Coltsfoot is not the most popular medicinal herb but it may be the oddest; it produces its flowers long before it produces leaves but doesn’t produce any stem leaves. In early spring woolly shoots emerge bearing yellow flowers that resemble a dandelion and give way to masses of fluffy-topped seeds. After the flowers fade an the seeds are set, the root sends up basal, hoof-shaped, green leaves with a woolly underside. The leaves have been made into tea or tobacco since ancient times and used as a remedy for coughs and other respiratory ailments leading to the generic name Tussilago that comes from the Latin tussis meaning cough. Internal use of the plant, however, is not recommended because it contains chemicals that can cause liver problems. Still, the plant has value; for example, the fuzz on the seeded flower is said to have been used by Scotland highlanders as pillow stuffing. Found along stream banks, in fields, and in disturbed areas, coltsfoot is native to northern Europe, Asia, and north Africa, and was probably brought to North and South America by colonists for medicinal purposes. It spreads by seeds and rhizomes and can be invasive. Once established in a garden it is hard to eradicate.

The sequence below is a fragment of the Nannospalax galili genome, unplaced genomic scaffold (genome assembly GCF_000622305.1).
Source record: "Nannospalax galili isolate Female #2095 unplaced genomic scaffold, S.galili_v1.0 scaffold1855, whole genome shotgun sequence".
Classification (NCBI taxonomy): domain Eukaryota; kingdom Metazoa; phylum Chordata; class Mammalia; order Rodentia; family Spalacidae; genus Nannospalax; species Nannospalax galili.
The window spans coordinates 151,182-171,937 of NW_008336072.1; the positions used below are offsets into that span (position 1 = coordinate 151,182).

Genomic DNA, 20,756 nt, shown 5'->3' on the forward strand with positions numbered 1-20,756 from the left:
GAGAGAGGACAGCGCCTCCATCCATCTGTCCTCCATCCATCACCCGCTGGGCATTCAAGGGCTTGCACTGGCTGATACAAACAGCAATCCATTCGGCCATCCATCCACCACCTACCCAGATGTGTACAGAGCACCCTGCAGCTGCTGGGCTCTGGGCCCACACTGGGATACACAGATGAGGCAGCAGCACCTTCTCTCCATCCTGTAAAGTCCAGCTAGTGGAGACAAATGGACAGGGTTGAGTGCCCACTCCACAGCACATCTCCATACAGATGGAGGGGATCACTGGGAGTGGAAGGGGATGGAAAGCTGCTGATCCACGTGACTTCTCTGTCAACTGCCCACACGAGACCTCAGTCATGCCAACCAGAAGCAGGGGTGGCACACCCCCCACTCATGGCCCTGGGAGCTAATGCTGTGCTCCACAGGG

Type: Perennial herb

Bloom: Yellow flowers 1/3” across are produced on leafless, woolly stems in early spring.

Foliage: Hoof-shaped, mildly toothed, basal, green leaves 4-8” wide with wooly undersides are produced after the flowers fade and seed are set.

Size: 6-8” H

Light: Full sun

Soil: Average to lean, moist

Hardiness: Zones 4-6

Care: May become invasive and need to be contained.

Pests and Diseases: None of significance

Propagation: Seed, root cuttings, division.

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By Karen